The garment industry has been leading the country’s export earnings and employment for many years. However, product diversity in this sector has not increased according to the demand of the international market. Bangladesh is still in the second position in the world market by exporting cheap and cotton garments. But the country’s entrepreneurs are lagging behind the rapidly growing demand for synthetic yarn in the market. Cotton T-shirts, shirts, trousers, jerseys or pullovers cover the lion’s share of exports. However, the demand for synthetic and polyester synthetic yarn garments is increasing in the world market as they are durable and fashionable.
According to the International Market Research Organization, the demand for cotton yarn has declined in the last ten years. According to Fiber to Fashion magazine, the demand for non-cotton or synthetic yarn has increased from 60.5% to 62.3% in the last ten years. In contrast, the demand for cotton yarn has decreased.
The size of the world market for synthetic yarn garments is about 15 trillion dollars. Where the occupation of Bangladesh is only 2 percent. In the outgoing year, such garments were exported from Bangladesh to the tune of Tk 300 crore. However, overall, Bangladesh is second in the world with 7.8 percent share in clothing.
Entrepreneurs say concerted action is needed to boost high-value garment exports.
Shahidullah Azim, former vice-president of BGMEA, told Samay Sangbad that synthetic T-shirts can be sold at three times the price of a cotton T-shirt. Which takes the same amount of time to create. However, setting up such factories requires several times more investment than ordinary garment factories. There are issues of importing advanced technology machineries. In these cases, special policy support of the government will be required. Entrepreneurs will come forward if they give loans to these industries at low interest from special funds. Now it is being considered that loans are being given at 9 percent. But the real picture is that there are many hidden costs (which are not directly mentioned) that match the interest rate beyond 12 percent. It is difficult to compete with this interest competing country. Because interest rates are much lower in China, Vietnam, Sri Lanka. About 75 per cent of the country’s net garments and 35 per cent of the oven garments are supplied by local factories, but only 15 to 20 per cent of the yarns and fabrics produced are synthetic or synthetic.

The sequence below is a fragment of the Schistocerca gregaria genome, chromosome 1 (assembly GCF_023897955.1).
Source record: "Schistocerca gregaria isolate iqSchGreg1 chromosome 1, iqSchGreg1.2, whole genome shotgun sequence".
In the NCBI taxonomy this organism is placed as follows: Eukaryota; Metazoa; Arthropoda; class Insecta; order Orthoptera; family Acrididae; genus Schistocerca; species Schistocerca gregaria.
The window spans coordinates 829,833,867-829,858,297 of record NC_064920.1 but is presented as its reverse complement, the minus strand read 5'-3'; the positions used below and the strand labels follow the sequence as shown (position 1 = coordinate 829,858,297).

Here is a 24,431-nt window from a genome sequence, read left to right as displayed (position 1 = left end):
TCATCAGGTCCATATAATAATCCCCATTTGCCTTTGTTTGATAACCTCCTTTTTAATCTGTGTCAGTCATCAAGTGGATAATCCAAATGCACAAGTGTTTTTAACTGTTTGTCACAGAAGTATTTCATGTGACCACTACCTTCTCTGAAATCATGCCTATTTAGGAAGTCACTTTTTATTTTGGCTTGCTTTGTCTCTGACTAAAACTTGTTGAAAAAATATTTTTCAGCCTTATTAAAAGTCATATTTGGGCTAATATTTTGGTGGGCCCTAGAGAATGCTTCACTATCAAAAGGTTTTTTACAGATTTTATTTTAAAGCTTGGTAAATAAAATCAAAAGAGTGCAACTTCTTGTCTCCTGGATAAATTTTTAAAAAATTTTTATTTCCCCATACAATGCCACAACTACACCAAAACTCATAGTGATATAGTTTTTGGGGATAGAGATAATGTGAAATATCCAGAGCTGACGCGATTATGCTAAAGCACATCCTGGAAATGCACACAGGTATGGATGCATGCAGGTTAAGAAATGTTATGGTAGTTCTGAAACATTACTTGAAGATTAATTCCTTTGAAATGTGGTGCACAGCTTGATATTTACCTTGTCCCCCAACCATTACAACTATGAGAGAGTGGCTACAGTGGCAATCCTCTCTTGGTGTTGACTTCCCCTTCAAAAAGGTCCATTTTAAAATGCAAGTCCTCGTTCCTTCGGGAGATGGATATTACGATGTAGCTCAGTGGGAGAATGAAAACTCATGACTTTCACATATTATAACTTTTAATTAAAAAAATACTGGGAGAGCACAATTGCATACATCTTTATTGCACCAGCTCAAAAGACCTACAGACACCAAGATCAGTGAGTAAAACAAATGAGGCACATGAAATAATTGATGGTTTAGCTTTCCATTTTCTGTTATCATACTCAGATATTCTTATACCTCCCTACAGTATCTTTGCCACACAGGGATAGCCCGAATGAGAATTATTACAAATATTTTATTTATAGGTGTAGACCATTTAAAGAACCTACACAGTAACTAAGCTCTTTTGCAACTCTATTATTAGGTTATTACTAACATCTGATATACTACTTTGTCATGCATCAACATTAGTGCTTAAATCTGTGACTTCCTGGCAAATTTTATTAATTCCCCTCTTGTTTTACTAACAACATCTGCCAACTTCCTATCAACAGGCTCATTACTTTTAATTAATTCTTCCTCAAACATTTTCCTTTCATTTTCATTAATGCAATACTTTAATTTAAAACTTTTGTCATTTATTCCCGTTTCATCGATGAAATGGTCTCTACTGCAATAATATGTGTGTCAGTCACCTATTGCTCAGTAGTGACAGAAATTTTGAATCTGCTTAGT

Meanwhile, economists are highlighting the challenge of increasing local raw materials and technological capabilities to boost garment exports.
CPD research director. Khandaker Golam Moazzem said the budget has exempted synthetic and specialized garments. Cash incentives are being given to the garment industry. But if there are demands from entrepreneurs outside of this, I would say the current incentive structure is not enough to encourage entrepreneurs to make new investments. Since we want to increase the capacity of high cost synthetic clothing. Therefore, without giving this incentive to everyone, 2 percent cash incentive can be given for specialized garment factories with that money. Another thing is that the entrepreneurs of this country want to see if anyone is doing well in taking any initiative. Many times they are afraid to take risks. So in the case of synthetic clothing, foreign investment can be tried. Investors in a number of countries, including China and Japan, can be encouraged in such industries in the economic zones that are being set up. When the entrepreneurs of the country see that the foreigners are doing well here, they will also come forward with more enthusiasm. They actually want role models in any sector.
He said that as a developing country, the loss of tariffs would increase the competition in the garment sector of Bangladesh in the world market, the value of the garment production can be added to the value added.